More than 56 per cent of the nearly $100 billion is for so-called “green” and “social” infrastructure.
Ottawa’s so-called infrastructure spending plan includes $77 million to develop regulations for driverless cars and unmanned air vehicles.
Traffic congestion isn’t just a nuisance or environmental hazard—it’s also a significant economic harm.
Premier Notley recently commissioned a report on infrastructure financing by former Bank of Canada governor David Dodge.
The current transit plebiscite, conducted by mail-in ballot across Metro Vancouver, asks whether residents are willing to support a 0.5 percentage point increase to the Provincial Sales Tax, which would generate an extra $250 million to help fund $7.5 billion worth of transportation projects tabled by the Mayors’ Council.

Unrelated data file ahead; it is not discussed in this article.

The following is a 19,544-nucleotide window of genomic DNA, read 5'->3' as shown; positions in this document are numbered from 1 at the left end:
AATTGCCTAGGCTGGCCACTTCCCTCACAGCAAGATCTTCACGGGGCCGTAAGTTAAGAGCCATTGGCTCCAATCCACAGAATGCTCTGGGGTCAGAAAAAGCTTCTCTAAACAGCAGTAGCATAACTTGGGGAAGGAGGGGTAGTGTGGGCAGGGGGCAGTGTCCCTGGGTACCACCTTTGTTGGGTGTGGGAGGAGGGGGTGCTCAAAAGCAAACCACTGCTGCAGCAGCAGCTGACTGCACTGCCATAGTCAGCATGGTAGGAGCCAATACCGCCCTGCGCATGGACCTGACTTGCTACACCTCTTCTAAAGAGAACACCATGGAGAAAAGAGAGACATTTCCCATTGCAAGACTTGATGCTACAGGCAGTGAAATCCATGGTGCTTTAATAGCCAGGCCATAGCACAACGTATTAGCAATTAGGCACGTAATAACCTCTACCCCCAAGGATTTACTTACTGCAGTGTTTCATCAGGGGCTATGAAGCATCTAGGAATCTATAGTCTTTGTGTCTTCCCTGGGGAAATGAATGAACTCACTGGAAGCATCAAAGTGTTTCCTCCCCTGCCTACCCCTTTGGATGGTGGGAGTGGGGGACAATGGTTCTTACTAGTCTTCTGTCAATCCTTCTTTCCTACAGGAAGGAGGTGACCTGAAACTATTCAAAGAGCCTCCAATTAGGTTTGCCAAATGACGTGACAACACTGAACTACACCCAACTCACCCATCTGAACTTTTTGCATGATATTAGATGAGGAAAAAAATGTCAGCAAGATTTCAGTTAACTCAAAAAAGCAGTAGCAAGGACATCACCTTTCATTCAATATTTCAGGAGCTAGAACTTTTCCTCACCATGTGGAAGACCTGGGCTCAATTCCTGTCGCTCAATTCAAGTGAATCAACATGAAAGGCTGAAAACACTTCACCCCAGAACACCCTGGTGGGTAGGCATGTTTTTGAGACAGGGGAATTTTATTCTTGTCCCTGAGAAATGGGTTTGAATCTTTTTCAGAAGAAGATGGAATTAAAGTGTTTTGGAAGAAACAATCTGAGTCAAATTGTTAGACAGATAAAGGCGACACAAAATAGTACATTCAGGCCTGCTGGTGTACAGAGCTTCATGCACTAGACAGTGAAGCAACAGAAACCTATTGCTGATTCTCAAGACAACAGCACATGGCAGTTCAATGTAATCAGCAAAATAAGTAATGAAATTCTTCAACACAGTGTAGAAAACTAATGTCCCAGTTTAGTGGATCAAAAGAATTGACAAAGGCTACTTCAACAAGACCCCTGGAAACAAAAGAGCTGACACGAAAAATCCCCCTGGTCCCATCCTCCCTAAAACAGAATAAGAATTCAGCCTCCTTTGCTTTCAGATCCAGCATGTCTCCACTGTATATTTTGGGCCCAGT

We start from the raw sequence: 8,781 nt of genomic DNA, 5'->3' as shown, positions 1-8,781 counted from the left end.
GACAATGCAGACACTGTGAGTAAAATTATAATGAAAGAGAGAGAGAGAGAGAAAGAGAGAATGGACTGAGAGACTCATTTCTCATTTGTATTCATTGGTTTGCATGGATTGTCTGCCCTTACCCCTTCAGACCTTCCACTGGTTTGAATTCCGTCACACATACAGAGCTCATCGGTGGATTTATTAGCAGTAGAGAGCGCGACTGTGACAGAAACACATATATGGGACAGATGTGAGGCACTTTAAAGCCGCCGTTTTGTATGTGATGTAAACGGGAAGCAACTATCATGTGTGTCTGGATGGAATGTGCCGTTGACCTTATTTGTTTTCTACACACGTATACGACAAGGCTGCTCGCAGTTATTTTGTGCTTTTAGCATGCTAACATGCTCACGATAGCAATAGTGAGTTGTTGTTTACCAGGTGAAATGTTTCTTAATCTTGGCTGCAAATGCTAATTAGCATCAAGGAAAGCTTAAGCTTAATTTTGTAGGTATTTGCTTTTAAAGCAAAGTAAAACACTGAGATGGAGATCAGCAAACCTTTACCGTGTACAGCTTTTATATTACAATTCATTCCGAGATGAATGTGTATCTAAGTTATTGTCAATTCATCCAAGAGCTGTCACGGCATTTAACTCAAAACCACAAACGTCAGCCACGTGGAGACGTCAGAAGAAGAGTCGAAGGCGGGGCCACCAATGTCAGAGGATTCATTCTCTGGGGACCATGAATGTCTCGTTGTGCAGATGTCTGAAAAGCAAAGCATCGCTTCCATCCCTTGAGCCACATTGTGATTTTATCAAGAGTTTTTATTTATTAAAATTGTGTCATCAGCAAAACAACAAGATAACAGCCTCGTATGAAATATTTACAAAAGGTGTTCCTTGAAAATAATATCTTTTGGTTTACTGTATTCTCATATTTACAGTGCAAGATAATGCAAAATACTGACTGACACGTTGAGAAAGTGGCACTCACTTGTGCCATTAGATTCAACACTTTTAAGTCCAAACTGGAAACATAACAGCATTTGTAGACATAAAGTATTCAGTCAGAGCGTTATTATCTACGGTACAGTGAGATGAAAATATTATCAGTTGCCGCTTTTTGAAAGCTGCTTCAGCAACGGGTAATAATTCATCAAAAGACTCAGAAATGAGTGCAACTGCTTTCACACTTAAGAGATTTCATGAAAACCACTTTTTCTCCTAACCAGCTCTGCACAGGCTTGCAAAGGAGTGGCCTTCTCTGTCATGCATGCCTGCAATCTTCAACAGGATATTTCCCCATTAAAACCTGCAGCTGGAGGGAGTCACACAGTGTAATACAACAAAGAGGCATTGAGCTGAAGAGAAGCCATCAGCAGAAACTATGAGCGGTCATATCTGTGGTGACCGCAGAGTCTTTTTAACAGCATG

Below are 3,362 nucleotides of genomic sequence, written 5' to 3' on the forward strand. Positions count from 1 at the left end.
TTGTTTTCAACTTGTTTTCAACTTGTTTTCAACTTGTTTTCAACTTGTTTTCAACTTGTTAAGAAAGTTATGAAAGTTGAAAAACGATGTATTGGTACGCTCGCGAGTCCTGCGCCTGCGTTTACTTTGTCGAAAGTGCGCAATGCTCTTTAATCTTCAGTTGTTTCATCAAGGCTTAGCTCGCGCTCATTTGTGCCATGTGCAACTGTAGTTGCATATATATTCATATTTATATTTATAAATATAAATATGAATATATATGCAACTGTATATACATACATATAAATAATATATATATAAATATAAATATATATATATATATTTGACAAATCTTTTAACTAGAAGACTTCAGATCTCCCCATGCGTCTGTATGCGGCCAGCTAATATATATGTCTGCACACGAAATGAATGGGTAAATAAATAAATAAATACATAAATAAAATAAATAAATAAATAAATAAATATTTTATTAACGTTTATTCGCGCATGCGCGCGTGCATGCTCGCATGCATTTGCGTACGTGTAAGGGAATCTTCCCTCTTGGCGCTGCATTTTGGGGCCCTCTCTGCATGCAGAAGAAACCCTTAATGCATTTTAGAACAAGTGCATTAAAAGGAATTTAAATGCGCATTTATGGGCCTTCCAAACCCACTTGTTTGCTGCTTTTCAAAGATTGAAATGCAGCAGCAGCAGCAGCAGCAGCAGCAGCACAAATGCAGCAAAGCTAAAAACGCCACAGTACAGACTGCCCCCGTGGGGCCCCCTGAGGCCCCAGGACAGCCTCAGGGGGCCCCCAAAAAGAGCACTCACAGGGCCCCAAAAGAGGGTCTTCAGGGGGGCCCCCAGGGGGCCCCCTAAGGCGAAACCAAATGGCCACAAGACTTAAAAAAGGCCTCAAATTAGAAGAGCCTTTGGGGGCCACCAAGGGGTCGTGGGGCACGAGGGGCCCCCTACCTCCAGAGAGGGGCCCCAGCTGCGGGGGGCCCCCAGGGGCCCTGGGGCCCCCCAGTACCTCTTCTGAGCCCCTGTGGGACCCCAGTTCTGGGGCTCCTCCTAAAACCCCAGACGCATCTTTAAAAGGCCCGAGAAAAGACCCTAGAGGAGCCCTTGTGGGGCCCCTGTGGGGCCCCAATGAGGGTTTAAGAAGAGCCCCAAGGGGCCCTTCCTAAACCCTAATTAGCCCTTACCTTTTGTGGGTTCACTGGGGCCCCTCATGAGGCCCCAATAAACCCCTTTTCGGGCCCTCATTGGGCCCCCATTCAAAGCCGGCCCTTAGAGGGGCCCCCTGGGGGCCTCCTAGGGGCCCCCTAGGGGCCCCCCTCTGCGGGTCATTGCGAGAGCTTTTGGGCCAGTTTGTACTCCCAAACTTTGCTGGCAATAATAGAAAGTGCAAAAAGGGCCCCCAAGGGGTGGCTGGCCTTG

This spring’s mail-in plebiscite will essentially ask Metro Vancouver voters if they’re willing to pay $250 million more in sales taxes each year to fund the $7.5 billion expanded transit system proposed by a council of the region’s mayors.
Finance minister Mike de Jong recently issued a flurry of press releases touting the high credit rating of the BC government by various rating agencies. In one release he said: “The judgment of the rating agencies is an objective confirmation that by balancing our budget and keeping our debt affordable for British Columbians, our finances are on the right track.” Statements like these can mislead British Columbians about the actual state of BC’s finances, which may not be as rosy as the minister lets on.